Furniture maker Tom Moser prides himself on creating unornamented pieces derivative of 19th-century American primitive forms using hardy American wood, mainly cherry and walnut. But in talking with the 80-year-old designer — who recently reopened Thos. Moser Handmade American Furniture in Georgetown — a foreign influence becomes apparent. We sat down with him while he was in town for the reopening of his 5,500-square-foot showroom off M Street to find out where he finds inspiration after 43 years in the business, including about 35 years with a store in Washington.

At the new Flywheel studio, cyclists compete against each other

When the lights go down and the music goes up, it’s on. Riders on the 63 stationary bikes in a Flywheel class aren’t just trying to break a sweat. They’re trying to best themselves and their cycle classmates.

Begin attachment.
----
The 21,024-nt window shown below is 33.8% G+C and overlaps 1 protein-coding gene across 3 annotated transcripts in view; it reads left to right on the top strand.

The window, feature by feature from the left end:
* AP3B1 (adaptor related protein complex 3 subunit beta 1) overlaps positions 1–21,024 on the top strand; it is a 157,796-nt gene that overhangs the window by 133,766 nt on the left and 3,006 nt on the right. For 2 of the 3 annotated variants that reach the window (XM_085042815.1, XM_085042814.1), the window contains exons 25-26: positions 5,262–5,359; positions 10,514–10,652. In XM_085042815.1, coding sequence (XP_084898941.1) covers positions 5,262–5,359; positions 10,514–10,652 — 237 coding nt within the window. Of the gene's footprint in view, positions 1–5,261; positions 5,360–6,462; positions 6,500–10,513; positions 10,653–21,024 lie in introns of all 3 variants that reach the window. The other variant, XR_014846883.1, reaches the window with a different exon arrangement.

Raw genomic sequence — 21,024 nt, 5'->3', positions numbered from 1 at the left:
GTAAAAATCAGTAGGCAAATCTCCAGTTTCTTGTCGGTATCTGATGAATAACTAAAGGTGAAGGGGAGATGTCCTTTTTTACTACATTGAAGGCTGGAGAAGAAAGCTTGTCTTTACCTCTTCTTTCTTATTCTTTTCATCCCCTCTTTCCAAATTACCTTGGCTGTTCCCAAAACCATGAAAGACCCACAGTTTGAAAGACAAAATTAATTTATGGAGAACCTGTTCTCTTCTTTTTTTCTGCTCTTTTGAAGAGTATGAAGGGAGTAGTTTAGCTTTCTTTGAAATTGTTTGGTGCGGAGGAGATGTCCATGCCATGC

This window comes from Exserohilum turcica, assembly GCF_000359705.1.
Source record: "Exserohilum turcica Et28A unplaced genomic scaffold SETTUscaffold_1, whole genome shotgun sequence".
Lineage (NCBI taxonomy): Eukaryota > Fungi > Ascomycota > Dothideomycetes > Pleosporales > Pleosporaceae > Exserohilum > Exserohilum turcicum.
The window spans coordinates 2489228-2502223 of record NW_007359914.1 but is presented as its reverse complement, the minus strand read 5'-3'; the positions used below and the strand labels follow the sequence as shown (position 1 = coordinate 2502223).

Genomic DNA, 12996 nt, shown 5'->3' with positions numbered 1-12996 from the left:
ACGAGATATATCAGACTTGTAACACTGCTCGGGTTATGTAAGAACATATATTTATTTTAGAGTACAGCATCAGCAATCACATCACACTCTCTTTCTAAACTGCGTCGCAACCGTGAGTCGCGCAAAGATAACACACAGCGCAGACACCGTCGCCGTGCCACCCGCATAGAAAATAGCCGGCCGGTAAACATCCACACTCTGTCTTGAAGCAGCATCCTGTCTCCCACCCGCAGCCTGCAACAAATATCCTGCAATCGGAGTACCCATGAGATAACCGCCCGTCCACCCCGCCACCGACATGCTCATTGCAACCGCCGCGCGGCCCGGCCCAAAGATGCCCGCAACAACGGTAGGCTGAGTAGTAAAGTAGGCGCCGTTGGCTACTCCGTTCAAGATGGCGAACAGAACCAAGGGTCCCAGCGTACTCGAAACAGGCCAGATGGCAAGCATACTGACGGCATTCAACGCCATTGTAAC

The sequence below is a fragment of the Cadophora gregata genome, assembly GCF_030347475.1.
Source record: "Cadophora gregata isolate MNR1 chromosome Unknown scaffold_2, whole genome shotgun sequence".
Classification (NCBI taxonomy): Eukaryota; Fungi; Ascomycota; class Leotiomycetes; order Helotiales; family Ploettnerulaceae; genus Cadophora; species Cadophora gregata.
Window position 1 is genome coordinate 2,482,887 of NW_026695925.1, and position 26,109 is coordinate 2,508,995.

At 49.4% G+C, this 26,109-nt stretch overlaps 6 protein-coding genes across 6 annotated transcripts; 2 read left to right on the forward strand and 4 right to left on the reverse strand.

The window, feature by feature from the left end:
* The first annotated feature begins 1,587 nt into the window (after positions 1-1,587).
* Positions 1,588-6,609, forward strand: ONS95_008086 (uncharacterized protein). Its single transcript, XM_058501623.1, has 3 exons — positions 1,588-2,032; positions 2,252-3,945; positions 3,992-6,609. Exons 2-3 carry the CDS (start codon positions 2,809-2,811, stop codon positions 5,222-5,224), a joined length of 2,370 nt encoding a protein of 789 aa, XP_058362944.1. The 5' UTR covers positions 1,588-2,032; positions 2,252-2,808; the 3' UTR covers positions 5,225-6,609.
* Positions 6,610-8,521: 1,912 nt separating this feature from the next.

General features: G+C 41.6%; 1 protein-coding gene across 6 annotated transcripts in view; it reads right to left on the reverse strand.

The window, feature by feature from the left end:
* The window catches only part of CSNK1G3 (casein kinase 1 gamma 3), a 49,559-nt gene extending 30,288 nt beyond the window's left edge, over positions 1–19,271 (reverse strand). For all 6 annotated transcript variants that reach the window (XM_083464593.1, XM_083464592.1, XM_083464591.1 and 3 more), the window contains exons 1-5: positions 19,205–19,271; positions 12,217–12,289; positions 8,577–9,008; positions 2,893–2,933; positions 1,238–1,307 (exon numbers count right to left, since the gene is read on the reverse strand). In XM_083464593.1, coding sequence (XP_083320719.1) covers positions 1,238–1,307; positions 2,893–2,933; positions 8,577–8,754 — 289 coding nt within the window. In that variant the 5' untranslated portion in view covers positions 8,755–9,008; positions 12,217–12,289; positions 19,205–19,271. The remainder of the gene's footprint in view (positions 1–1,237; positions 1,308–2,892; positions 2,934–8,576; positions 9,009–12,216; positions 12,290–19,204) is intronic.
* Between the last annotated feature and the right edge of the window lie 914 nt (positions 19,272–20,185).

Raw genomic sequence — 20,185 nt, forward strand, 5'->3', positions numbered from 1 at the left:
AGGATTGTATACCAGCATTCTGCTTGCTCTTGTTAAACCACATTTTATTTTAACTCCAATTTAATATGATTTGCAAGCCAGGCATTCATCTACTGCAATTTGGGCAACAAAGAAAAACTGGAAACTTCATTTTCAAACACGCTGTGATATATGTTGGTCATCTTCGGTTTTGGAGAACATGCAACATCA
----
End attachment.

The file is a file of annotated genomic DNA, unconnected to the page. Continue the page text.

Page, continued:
For Boston Police, social media experience pays off after bombing

After two men set off bombs during the 2013 Boston Marathon, the city’s police department pulled out all the technology stops to help keep order and identify and capture the suspects. But one of the best performing tech tools wasn’t a high-end system available only to law enforcement officials.

The Boston Police Department’s (BPD) use of universally available social media after the deadly event has been lauded as exemplary.

Texas converts 254 county courts to e-filing

It may be hard to imagine any process still being paper-based these days, but that’s how the legal system worked in Texas until recently.